Struggling to Stay Cool This Summer? Attic Ventilation Could be to Blame
As we move into the height of the summer and temperatures begin to rise, your AC will need to work harder and longer to maintain that comfortable temperature that you’ve grown accustomed to inside your home. However, if you’re still struggling to stay cool, even with your AC running 24/7, your attic ventilation could be to blame.
It’s possible that you’ve been living in a home with improper attic ventilation for years without noticing or having any issues because most attic ventilation problems arise during temperature extremes. In the summer, improper ventilation will cause extremely hot temperatures to develop in your attic space. With no way to escape, the hot air can be forced down into your home from above. Additionally, if you have AC ducts running through your attic, the hot air surrounding the ducts will heat the cool air running through them causing your AC unit to work harder and less efficiently.
How Does Attic Ventilation Work?
Attic ventilation is pretty much what it sounds likeؘ—it’s the act of circulating air in-to and out-of an attic with an attic fan. Attic fans work by pulling cool air in through soffit vents located at roof base where the edge of the roof meets the house. As cool air is being pulled in, an attic fan simultaneously draws hot air up and vents the air outside of your home.
How to Determine if You Need Better Attic Ventilation
1. On a hot day, touch the ceiling on the inside of your home. If the ceiling feels hot, that’s an indication that the temperature inside your attic is reaching extremes.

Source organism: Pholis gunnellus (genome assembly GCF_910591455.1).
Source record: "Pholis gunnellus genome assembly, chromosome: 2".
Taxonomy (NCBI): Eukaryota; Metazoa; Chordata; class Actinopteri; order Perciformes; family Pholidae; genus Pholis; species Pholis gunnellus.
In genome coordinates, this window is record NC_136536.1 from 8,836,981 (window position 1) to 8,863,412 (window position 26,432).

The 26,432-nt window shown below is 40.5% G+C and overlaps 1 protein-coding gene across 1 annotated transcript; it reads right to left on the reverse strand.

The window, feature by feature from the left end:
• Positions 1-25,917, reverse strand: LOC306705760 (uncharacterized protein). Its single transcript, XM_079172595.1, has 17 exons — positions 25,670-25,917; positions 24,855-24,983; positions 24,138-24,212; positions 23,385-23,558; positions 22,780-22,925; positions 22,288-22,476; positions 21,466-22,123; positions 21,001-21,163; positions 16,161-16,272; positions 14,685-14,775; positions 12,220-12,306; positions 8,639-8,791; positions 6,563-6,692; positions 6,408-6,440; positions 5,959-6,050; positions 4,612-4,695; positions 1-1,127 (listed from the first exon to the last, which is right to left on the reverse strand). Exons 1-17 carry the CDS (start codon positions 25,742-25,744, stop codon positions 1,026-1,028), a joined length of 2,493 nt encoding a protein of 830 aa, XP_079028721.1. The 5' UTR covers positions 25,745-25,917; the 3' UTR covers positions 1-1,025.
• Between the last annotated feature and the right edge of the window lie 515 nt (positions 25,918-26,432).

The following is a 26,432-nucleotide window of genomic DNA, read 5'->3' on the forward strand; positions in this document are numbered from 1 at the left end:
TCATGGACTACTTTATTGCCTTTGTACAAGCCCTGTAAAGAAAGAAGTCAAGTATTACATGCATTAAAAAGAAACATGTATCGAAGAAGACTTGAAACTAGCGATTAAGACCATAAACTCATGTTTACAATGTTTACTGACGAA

2. Walk outside and look around the eaves of your roof for attic vents. If you don’t see any vents, it’s possible that your vents could be located in a different area of your roof. Ridge vents are found along the peak and gable vents are louvered openings located at the top of gables. If you don’t see any of these style vents, you could have a ventilation issue.
3. If you have an attic fan, check to see if your fan is still running. If your fan isn’t running, a broken fan motor could be the cause of your ventilation problems. Luckily, replacing your motor is a simple fix to a big issue. To replace your motor, determine what model fan you have and find the motor that fits your particular unit. Here a few types of replacement fan motors that could help:
- Attic Fan Motor & Blade Kit –Fits 1050 and 1200 CFM
- Attic Fan Motor Ventilator – Fits Broan 97009317 99080267
- Attic Fan Blade Propeller – 12” 32 Degree 5 blade
For more attic fan parts, check out the attic fan replacement part section of our website. Can’t find what you need? Let us know and we’ll try to find it for you!